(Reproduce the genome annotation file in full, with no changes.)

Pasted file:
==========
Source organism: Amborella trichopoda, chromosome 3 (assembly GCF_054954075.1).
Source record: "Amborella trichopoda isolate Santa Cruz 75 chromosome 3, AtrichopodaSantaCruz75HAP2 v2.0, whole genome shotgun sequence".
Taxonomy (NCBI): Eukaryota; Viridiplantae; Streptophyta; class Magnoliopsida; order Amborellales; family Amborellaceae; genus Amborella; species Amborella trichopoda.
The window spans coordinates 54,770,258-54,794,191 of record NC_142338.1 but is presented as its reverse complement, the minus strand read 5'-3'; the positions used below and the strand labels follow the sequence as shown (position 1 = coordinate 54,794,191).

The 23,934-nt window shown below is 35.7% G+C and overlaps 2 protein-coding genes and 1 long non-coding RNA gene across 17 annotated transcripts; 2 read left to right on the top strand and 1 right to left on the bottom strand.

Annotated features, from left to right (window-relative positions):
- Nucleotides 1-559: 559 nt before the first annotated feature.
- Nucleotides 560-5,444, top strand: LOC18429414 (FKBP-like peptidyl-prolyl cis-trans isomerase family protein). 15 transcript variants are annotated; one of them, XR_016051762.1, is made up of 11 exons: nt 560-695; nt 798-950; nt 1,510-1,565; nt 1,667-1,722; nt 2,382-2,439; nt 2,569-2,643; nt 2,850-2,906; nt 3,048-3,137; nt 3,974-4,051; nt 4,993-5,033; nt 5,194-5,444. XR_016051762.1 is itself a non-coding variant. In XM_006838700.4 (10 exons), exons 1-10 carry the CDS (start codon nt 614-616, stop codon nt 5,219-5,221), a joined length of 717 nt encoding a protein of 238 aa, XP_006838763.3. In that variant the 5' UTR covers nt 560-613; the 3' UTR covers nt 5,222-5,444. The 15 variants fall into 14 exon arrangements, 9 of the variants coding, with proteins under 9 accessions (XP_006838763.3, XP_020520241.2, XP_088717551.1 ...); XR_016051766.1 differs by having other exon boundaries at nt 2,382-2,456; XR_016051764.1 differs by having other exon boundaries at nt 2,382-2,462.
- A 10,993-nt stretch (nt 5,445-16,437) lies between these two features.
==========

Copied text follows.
Source organism: Amborella trichopoda, chromosome 3 (assembly GCF_054954075.1).
Source record: "Amborella trichopoda isolate Santa Cruz 75 chromosome 3, AtrichopodaSantaCruz75HAP2 v2.0, whole genome shotgun sequence".
Taxonomy (NCBI): Eukaryota; Viridiplantae; Streptophyta; class Magnoliopsida; order Amborellales; family Amborellaceae; genus Amborella; species Amborella trichopoda.
The window spans coordinates 54,770,258-54,794,191 of record NC_142338.1 but is presented as its reverse complement, the minus strand read 5'-3'; the positions used below and the strand labels follow the sequence as shown (position 1 = coordinate 54,794,191).

The 23,934-nt window shown below is 35.7% G+C and overlaps 2 protein-coding genes and 1 long non-coding RNA gene across 17 annotated transcripts; 2 read left to right on the top strand and 1 right to left on the bottom strand.

Annotated features, from left to right (window-relative positions):
- Nucleotides 1-559: 559 nt before the first annotated feature.
- Nucleotides 560-5,444, top strand: LOC18429414 (FKBP-like peptidyl-prolyl cis-trans isomerase family protein). 15 transcript variants are annotated; one of them, XR_016051762.1, is made up of 11 exons: nt 560-695; nt 798-950; nt 1,510-1,565; nt 1,667-1,722; nt 2,382-2,439; nt 2,569-2,643; nt 2,850-2,906; nt 3,048-3,137; nt 3,974-4,051; nt 4,993-5,033; nt 5,194-5,444. XR_016051762.1 is itself a non-coding variant. In XM_006838700.4 (10 exons), exons 1-10 carry the CDS (start codon nt 614-616, stop codon nt 5,219-5,221), a joined length of 717 nt encoding a protein of 238 aa, XP_006838763.3. In that variant the 5' UTR covers nt 560-613; the 3' UTR covers nt 5,222-5,444. The 15 variants fall into 14 exon arrangements, 9 of the variants coding, with proteins under 9 accessions (XP_006838763.3, XP_020520241.2, XP_088717551.1 ...); XR_016051766.1 differs by having other exon boundaries at nt 2,382-2,456; XR_016051764.1 differs by having other exon boundaries at nt 2,382-2,462.
- A 10,993-nt stretch (nt 5,445-16,437) lies between these two features.